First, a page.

• Swift change in menstrual pattern, intermenstrual, postcoital, or postmenopausal bleeding
  • Personal or family history of vaginal thromboembolism
  • High risk of breast cancer, womb cancer, ovarian cancer
  • Have a history of blood clots
  • Have liver problems
  • Arterial disease or high-risk of the same 
  • Are pregnant

Alternative menopausal treatments may be advisable under the above conditions.

Types of Hormone Replacement Therapies

It is important for you to get the right HRT type as they vary widely. Variations occur in:

  • HRT hormones – They feature a combination of estrogen and progesterone and most women take them. However, if you already have had your womb removed, you can take estrogen-only
  • Methods of taking HRT – They vary from skin patches, tablets, vaginal creams, gels, rings or pessaries
  • HRT treatment cycles – You can take HRT continuously without any breaks or use in cycles where you take estrogen continuously and progesterone with breaks

A GP can help you to decide on the HRT that works best for you. If the first HRT fails, then you can switch until you find the appropriate one.

When to stop Hormone Replacement Therapy

There are zero limits to the time period you can take HRT for. However, a GP can recommend an appropriate period depending on your condition. Most women prefer to stop the medication after a few years when the menopausal symptoms die out.

Breast cancer risk is higher in women who take HRT than those who do not. This risk is associated with all forms of HRT except vaginal estrogen. When you stop taking HRT the continued risk ends. However, it is still prevalent for 10 years as compared to those who do not take HRT.

You can choose to stop HRT gradually or abruptly. Stopping gradually allows your body to adjust and prevents the symptoms from reappearing. Contact a GP if you get continued symptoms after stopping or if the symptoms are too severe. You might have to continue taking HRT.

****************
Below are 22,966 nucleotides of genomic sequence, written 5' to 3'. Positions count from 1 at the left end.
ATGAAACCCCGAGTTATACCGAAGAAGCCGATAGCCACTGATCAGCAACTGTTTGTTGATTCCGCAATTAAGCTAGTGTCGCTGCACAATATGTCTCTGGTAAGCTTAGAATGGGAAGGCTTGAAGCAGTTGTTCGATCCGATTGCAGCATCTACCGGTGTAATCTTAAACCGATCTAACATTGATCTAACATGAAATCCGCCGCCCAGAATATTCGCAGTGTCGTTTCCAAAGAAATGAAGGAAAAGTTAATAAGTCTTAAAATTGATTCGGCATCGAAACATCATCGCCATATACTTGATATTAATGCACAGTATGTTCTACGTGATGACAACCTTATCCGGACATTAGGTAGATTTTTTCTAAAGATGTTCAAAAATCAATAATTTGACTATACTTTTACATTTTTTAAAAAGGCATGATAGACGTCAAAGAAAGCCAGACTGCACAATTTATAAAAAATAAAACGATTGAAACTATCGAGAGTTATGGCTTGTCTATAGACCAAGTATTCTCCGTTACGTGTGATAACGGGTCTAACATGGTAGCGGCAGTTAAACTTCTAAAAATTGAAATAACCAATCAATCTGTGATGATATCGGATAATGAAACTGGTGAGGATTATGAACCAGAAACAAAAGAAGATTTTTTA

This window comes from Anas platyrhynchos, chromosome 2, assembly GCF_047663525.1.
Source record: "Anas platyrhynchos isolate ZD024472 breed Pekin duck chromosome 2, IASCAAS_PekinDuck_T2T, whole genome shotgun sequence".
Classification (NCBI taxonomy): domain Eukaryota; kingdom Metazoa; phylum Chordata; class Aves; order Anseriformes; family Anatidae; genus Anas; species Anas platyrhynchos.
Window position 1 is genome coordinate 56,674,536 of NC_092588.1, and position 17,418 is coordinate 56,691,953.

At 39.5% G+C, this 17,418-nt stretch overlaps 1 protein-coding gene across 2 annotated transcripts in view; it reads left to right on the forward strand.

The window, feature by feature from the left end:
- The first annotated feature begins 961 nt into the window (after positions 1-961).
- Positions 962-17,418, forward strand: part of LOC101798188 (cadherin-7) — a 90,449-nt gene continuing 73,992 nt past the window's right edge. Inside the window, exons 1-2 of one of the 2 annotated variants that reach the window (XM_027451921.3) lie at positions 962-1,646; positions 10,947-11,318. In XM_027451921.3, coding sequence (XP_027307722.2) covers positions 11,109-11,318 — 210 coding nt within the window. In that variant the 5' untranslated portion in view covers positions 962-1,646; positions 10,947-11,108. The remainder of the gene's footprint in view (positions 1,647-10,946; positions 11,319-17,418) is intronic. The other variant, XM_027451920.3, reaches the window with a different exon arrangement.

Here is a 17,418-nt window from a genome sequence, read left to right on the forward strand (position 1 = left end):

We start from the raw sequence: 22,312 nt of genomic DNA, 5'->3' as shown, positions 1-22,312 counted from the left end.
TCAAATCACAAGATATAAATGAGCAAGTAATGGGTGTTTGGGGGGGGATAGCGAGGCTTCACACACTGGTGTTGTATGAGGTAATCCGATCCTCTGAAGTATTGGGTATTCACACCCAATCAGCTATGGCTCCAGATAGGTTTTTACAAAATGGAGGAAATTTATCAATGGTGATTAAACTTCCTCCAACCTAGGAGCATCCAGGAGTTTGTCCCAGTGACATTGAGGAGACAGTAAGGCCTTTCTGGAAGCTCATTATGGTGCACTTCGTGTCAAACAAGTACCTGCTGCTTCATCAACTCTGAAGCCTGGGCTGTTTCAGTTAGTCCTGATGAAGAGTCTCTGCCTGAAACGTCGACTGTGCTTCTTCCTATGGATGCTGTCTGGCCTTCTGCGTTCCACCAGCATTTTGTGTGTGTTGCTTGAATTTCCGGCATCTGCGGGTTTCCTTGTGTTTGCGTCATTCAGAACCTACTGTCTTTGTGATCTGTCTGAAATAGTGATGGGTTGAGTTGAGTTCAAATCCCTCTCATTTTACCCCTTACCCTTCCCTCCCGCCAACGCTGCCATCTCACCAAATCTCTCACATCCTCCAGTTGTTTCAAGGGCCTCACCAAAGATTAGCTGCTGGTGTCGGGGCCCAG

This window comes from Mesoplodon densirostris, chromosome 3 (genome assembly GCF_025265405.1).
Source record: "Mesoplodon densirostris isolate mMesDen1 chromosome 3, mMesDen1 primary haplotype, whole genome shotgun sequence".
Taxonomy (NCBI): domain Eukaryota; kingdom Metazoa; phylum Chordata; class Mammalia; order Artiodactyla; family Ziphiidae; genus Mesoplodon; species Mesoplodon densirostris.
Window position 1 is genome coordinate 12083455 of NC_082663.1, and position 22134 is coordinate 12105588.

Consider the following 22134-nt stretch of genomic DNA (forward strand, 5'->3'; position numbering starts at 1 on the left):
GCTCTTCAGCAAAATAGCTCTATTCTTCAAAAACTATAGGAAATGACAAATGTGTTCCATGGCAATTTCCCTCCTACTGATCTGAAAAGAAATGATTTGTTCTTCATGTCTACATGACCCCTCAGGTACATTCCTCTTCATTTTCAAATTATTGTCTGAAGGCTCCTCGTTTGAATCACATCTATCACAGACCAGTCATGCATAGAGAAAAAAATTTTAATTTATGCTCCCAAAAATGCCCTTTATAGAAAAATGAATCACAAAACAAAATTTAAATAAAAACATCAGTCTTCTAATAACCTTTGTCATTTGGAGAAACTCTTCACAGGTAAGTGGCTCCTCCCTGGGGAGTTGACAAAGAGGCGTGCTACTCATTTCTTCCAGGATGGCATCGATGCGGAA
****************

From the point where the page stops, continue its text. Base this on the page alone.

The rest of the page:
What Are the Side Effects of HRT

HRT can cause the following side effects which pass after three months of taking the medicine:

  • Headaches
  • Breast tenderness
  • Indigestion
  • Feeling sick
  • Vaginal bleeding
  • Abdominal (tummy) pain

Alternatives to Hormone Replacement Therapy

  • Lifestyle adjustments. Like regular exercise, eating healthily, lowering consumption of coffee, spicy foods, alcohol, and cigarettes
  • Tibolone. It is similar to combined HRT but not as effective. It works only for women who had their period more than a year ago
  • Antidepressants. Helps with night sweats and hot flushes, although they might cause side effects like dizziness
  • Clonidine. Nonhormonal medicine that lowers night sweats and hot flushes although at low intervals

Bottom Line

You might experience different types of complications as they transition to menopause. The biological, vulvovaginal, psychological, sexual, urinary and cognitive issues can cause a significant challenge. They may affect your relationships with family members, friends, or even co-workers.

The symptoms of menopause brought about by hormonal change can, however, be culled out through HRT. Our providers at Nore Women’s Health can help you identify the HRT treatment that can help you get the much-needed relief. We take the time to listen and develop a customized treatment plan depending on your age and health needs. Request an appointment today to see one of our specialists or for further inquiries.